POLS ON THE STREET: State GOP May Back off $7.25 Minimum Wage

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STATE SEN. Christine Tartaglione is a longstanding proponent of increasing Pennsylvania’s minimum wage, currently the lowest in the region.

BY JOE SHAHEELI
There are increasing signs that Pennsylvania’s lawmakers in the General Assembly may be girding themselves to do what was once unthinkable: Accept a hike in the minimum wage. In fact, some influential Republicans are talking of putting their names on such a measure.

The Keystone State’s minimum wage has not been raised since the federal minimum wage was raised to $7.25/hour in 2009. All surrounding states have enacted higher rates.

The classic conservative argument against minimum-wage bumps is that they will price low-value, entry-level workers out of the job market altogether. In addition, the cost of living can vary widely from one part of a state to another; thus, a low income in Schuylkill County may go farther than a low income in Montgomery County. So Republicans prefer to argue that the market should be allowed to set wage rates without government interference.

In practice, though, no Republican advocates a minimum wage of $0.00. At some point, human politics will push them to buy a minimum-wage hike – or at least not vote against it, in an election year particularly.

With the municipal primaries over, the bills State legislators pass (or vote against) this year will be cited for them or against them next year.

STATE SEN. David Argall says some Republicans may be ready for a minimum-wage hike as well.

On the Senate side, State Sen. Christine Tartaglione (D-Kensington) has been Minority Chair of the Labor & Industry Committee for years and it was she who pushed through the last State-based minimum-wage hike. She is going all out this year behind a bill that would increase the minimum wage to $12.00/year immediately and to $15.00 by 2025.

The majority leader, State Sen. Camera Bartolotta (R-Washington), is working on a “cost-of-living increase.” State Sen. David Argall (R-Schuylkill) has implied the GOP might go even further to meet the Democrats, provided they can arrange some givebacks in other areas.

A hike may make sense for Republicans now for a couple of reasons.

Nationally and statewide, the unemployment rate is low and the labor market tight. That is when a floor boost in wages is least likely to hurt employers or employment, because it goes with the trend of the market at the time.

However, some parts of the state aren’t doing as well as the state average unemployment rate of 3.9% in April or even poor Philadelphia’s rate of 4.1%. And those parts, chiefly in the mountains, vote Republican in the Trump era.

Looking back at the Democratic wave in 2018, their representatives want to stop that wave from mounting any higher next year. They have every incentive to give a gift to their loyal, but often low-wage, constituents.

But a cost-of-living increase alone probably won’t be enough for voters to notice in 2020.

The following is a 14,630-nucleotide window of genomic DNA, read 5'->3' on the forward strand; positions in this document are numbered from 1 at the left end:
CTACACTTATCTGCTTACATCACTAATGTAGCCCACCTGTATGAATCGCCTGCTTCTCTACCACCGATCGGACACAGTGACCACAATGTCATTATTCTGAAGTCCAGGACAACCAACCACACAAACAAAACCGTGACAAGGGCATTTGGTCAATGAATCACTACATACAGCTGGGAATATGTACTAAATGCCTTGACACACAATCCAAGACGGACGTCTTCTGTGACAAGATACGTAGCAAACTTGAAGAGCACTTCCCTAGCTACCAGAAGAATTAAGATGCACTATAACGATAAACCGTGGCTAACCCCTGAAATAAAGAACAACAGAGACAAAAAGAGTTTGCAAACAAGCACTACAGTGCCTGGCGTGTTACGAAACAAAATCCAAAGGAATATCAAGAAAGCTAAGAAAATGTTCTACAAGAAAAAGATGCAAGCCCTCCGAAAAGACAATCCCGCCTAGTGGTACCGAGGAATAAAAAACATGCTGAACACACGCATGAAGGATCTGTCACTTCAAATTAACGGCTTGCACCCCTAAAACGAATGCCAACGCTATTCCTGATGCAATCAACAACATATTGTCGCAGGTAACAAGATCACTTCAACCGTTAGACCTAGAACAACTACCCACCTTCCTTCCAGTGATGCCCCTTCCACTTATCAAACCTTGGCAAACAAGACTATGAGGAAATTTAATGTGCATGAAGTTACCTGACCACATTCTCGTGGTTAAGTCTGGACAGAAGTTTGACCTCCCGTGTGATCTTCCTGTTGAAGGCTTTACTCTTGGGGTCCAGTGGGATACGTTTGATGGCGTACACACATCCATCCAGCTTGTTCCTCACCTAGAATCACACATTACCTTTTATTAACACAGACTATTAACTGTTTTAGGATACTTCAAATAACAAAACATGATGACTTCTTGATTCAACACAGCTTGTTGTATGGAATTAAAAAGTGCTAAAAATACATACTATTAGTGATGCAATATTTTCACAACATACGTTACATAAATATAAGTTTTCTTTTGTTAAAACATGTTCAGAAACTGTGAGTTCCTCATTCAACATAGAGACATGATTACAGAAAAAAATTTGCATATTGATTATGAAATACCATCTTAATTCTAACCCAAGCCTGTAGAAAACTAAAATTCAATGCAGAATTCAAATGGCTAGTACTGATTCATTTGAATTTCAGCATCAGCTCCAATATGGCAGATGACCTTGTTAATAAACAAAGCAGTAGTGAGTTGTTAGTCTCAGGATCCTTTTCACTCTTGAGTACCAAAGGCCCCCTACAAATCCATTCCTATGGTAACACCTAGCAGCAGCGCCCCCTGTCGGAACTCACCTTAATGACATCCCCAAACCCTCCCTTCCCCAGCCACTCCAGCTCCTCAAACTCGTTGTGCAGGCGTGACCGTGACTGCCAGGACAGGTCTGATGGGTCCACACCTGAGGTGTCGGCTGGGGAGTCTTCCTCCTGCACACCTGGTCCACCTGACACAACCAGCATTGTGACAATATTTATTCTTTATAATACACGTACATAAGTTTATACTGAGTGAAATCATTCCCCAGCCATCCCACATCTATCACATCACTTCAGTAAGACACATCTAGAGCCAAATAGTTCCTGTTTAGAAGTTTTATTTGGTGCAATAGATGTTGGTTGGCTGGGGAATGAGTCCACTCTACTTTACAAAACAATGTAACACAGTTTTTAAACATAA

Hmm … How About ‘Council Beings’?

Say goodbye to your favorite City councilman or councilwoman. By the time the last firecracker dies in the sky on New Year’s Eve, they will all be gone.

In their place will be a new “councilmember.”

For the most part this won’t involve an actual gender reassignment, merely a change in title. On May 21, primary voters approved by 68% Proposition 1, which amended the City Charter to address all Council members officially as “Councilmembers.”

Processing the new language through all City documents and signs will keep teams of clerks, lawyers and maintenance workers busy for the rest of 2018. So look for lots of overlap.

When it comes to formal address, people who write things to councilmen or councilwomen should probably start getting in the habit of calling them “councilmember.”

For constituents who can’t be bothered to learn a newfangled word, however, the old terms will still serve fine for years to come.

And Councilmember Joe Smith, if he or she is a wise politician, will probably just say, “Call me Joe.”

Abortion Wars Heat up Already

As a spate of abortion restrictions in various red states advance toward the U.S. Supreme Court, look for Pennsylvania politicos on both sides to make hay of the issue.

Actual changes in Pennsylvania’s abortion laws are impossible until 1923 at the earliest due to the veto power of pro-choice Gov. Tom Wolf over the pro-life General Assembly. But that won’t stop activists in either party from running on the issue.

STATE REP. Brian Sims’ angry clash with pro-life protestors in Philadelphia went viral statewide.

On the pro-choice side, State Sen. Vincent Hughes (D-W. Phila.) launched an online donation pitch to an “Accountability Fund” to oppose his Republican colleagues’ “trend in unconstitutional and extreme legislation” that is “chipping away at our constitutional rights.” He believes he can rouse his districts’ voters by ringing the bell on this issue and he is probably right.

On the pro-life side, the State House Republicans’ campaign committee has been weaponizing State Rep. Brian Sims’ (D-S. Phila.) recent encounter with pro-life protestors outside a Center City pregnancy-services clinic. They captured a video of Sims giving the finger to the protestors and quoted him slurring people who like the Bible.

This won’t hurt Sims in his progressive inner-city district, whose majority views on abortion he ably represents. But he will be played countless times in Pennsylvania’s hinterland to pump up Republican votes in 2020, as an example of what all Godfearing souls must turn out to vote against.

In effect, Sims was an unpaid actor in an anti-Democrat campaign advertisement.

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